What is Galileo?
- Galileo is the global navigation satellite
system (GNSS) created by the European Union (EU) through the European GNSS
Galileo provides an alternative to both the United States
Global Positioning System and Russian Global
Navigation Satellite System, offering global coverage with
equal or greater precision.
The €10 billion project is named after the Italian
is intended to be a EU civilian GNSS that provides free and unrestricted
access to anyone with a compatible receiver.
designed to provide the highest possible precision (greater than GPS) to all
E1 Signal: 1575.42 MHz
E5a Signal: 1176.45 MHz
also provides an encrypted higher-bandwidth improved-precision commercial
is available to paying customers.
Galileo is designed to provide
horizontal and vertical position measurements with 1-metre precision.
Galileo is also to provide a new
global search and rescue (SAR) function as part of the MEOSAR system.
- The Galileo system will have five primary services:
- Open access navigation - This will be available without charge for use by anyone with appropriate mass-market equipment; simple timing, and positioning down to one meter.
- Commercial navigation (encrypted) - Accuracy to 1 centimeter and guaranteed service for which service providers will charge fees.
- Safety of life navigation - Open service; for applications where guaranteed precision is essential. Integrity messages will warn of errors.
- Public regulated navigation (encrypted) - Continuous availability even if other services are disabled in time of crisis. Government agencies will be main users.
- Search and rescue - System will pick up distress beacon locations; feasible to send feedback, e.g. confirming help is on its way.
Satellites orbit the Earth in three equally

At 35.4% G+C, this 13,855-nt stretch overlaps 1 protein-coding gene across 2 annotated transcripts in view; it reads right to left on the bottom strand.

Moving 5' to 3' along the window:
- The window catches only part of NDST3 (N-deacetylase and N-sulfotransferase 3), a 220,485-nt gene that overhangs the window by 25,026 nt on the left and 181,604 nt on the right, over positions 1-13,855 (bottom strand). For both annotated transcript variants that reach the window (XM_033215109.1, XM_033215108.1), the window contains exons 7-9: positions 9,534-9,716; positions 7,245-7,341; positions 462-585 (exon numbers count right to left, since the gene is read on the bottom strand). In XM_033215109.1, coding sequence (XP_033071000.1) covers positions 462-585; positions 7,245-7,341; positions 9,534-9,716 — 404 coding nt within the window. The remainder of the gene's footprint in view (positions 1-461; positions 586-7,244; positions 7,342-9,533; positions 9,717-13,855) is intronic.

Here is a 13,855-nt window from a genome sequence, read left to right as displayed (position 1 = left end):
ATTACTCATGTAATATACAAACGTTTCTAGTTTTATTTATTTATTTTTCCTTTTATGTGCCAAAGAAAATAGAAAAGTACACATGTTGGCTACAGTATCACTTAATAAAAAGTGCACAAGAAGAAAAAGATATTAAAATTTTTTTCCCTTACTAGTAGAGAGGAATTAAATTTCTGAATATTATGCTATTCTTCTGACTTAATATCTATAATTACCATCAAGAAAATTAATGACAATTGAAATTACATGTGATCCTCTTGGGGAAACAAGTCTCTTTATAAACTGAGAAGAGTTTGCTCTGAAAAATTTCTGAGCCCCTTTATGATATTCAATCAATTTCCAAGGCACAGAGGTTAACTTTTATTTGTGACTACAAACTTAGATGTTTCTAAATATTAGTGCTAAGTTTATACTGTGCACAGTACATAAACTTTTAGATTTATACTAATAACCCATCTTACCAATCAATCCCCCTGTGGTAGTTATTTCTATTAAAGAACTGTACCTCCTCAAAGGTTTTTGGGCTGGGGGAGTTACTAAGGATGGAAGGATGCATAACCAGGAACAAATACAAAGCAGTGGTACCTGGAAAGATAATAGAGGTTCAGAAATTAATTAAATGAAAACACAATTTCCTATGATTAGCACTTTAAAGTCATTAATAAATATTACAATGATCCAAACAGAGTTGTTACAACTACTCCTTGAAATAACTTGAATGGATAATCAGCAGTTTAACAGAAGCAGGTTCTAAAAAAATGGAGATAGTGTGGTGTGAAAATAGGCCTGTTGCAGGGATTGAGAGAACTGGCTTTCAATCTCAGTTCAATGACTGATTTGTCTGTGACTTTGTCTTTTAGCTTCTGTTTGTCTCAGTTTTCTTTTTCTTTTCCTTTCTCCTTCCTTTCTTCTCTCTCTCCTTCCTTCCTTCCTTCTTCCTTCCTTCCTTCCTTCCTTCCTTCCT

spaced (120°) planes at an inclination of 56° and an altitude of 14,429
miles (23,222 km).
Each orbital plane consists of 8 operational
satellites and 2 active spares circling the Earth once every 14 hours and 7
Galileo navigation signals will provide good
coverage at latitudes up to 75°
north (which corresponds to Norway's North Cape).
To get a position fix, the receiver must be in the range of at least four satellites, three of which will be used to determine the user's location and the fourth to synchronize clocks of the receiver and the three other spacecraft.
- Initial services became available on 15
A complete 30-satellite Galileo
system (24 operational and 6 active spares) was expected by 2020.
list of available Galileo satellites. (status)
- Choose desired Galileo Satellite (NMEA ID) below to
view current location:
Do I Need
GPS receivers (GPSr) are able to use both Galileo and GPS satellites simultaneously.
GPS + Galileo provides improved coverage and quicker time to fix due to
having twice as many satellites available.
dual frequencies as standard, Galileo is set to deliver real-time
positioning accuracy down to the meter range.
For indoor, urban, canyon or mountainous areas, accuracy can be greatly improved over using GPS alone.